Twitter is a wonderful thing. It gets information to your friends and followers right away. Television news departments love it because it’s a great way to promote a story in a newscast coming up.
But KCTV5 is learning from a big “oops” Twitter moment it had on October 21. It was the first game in the World Series between the hometown team, the Kansas City Royals and the San Francisco Giants. In my opinion, the CBS affiliate was trying to figure out a way to turn viewers away from the Fox station to the CBS affiliate.
The station turned to Twitter. KCTV5 tweeted “Need a break from the game? Watch our 10 p.m. news for the latest on a body found in the Little Blue River & more.”
The tweet caught the eye of Gabe Lacques, USA Today’s baseball editor who retweeted KCTV5’s tweet. His followers weren’t happy with the tweet. KCTV5 deleted the original tweet immediately and then apologized.
A TWEET CAN MAKE OR BREAK YOU
I say it over and over “A tweet can make or break you.” That goes for all social media.
KCTV5 took down their tweet and owned up to its mistake. Good move by the station.
I don’t know who wrote the tweet at KCTV5, but what I do know is that social media needs to be taken very seriously.
If your newsroom doesn’t have a social media manager, it should have one. Television stations have managing editors and executive producers, now its time to add a social media manager on every shift. Who approved that KCTV tweet? Was it a manager?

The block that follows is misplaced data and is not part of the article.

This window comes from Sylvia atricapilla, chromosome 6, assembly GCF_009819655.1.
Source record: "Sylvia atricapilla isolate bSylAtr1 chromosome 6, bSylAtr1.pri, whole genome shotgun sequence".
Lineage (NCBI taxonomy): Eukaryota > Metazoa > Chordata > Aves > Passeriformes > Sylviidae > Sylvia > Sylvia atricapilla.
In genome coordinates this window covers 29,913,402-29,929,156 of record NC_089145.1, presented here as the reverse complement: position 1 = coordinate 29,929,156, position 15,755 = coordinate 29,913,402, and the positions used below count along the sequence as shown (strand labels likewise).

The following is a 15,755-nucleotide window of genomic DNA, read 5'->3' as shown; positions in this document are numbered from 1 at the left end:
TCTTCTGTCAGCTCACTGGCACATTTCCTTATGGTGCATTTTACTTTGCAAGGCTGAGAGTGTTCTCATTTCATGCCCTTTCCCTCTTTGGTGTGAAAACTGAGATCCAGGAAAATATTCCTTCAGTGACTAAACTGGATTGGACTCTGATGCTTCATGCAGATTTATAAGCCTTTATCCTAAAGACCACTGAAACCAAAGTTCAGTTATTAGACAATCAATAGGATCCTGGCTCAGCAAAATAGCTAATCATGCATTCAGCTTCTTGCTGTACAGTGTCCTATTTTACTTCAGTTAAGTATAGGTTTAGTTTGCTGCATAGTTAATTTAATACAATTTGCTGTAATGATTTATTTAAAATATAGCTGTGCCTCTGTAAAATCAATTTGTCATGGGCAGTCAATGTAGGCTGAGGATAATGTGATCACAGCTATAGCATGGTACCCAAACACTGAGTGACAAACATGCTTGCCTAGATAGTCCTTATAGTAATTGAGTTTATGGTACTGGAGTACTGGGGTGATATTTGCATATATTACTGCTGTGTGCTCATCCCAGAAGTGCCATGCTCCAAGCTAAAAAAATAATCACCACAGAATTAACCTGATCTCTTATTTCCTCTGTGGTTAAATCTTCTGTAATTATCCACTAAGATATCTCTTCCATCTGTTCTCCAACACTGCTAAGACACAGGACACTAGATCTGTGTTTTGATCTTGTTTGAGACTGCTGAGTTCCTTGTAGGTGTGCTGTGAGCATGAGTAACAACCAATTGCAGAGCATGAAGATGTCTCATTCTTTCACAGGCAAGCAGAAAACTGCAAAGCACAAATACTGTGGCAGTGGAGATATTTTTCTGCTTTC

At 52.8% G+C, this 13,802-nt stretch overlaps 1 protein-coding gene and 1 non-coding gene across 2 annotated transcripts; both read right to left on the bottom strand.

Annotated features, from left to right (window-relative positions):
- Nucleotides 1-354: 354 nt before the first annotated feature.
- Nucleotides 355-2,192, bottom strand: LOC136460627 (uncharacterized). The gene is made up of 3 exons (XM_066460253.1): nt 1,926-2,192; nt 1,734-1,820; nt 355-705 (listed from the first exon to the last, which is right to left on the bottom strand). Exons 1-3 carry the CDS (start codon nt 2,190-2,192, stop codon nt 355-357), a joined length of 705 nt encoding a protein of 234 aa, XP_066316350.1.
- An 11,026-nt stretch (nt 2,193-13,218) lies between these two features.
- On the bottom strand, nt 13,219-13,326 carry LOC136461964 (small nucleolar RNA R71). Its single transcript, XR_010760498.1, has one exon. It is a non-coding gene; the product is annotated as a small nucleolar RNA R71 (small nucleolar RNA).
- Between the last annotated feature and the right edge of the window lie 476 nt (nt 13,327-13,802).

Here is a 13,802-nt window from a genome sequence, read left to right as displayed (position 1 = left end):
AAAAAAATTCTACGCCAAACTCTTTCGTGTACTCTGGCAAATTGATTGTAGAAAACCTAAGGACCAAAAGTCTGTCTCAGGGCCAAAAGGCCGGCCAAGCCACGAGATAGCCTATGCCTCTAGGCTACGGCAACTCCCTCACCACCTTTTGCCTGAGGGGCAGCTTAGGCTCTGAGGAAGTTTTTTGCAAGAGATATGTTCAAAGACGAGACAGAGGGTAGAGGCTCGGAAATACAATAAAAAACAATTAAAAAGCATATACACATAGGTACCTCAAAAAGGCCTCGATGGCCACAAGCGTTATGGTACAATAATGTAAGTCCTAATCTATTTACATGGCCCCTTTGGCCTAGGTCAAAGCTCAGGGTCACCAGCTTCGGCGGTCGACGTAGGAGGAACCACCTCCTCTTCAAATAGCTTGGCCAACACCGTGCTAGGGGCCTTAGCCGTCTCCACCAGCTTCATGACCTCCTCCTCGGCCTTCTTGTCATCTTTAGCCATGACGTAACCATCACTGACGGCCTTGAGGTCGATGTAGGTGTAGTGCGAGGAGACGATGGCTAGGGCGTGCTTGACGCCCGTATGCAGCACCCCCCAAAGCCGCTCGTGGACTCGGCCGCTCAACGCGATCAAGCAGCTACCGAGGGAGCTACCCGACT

Here’s the sad part. I’ve been told by several reporters, producers and other TV news people across the country that today tweets, Facebook posts are not given the same serious look over that reporter packages or anchor scripts get from managers. In several cases (according to TV sources) the job of tweeting and Facebooking (is that a word?) is given to someone who was taken off another job in the newsroom. Sometimes its given to the new intern. Yes, an intern who is still learning our business.
I repeat, social media can “make or break you.” Give this job to an experienced journalist. They know the rules. I’m sorry, but just because an intern is “young” and has a Twitter account DOES NOT qualify him/her to tweet for a multimillion dollar TV station. I’m not saying you can’t train people to be good social media communicators, but an experienced TV journalist usually knows what NOT to post.
TIPS TO TWEET IN TV NEWS
1. Make sure its informative and factual
2. Is it decent?
2. Be creative, but not callous
3. Think two minutes before you tweet.
4. If you’re connecting it to a tragedy, make sure a producer or manager has approved it. Cover your behind.
5. Don’t try to take advantage of a good event to connect to bad news
6. There should be a social media manager during every newscast
7. Best social media communicators have experience.
8. Yes, you can still be sued over a bad tweet & Facebook post
9. If you make a mistake, admit it right away. Sorry goes a long ways.
10. If promotions tweets for you, make sure you know what they are “teasing” and how.
Rebecca Aguilar is a multiple Emmy award-winning TV reporter, and Emmy nominated TV commentator. She has 33 years of experience in journalism, mostly in television news. Aguilar is a social media manager, news consultant and VP of online for the National Association of Hispanic Journalists, and VP of membership for the Society of Professional Journalists, Fort Worth Chapter.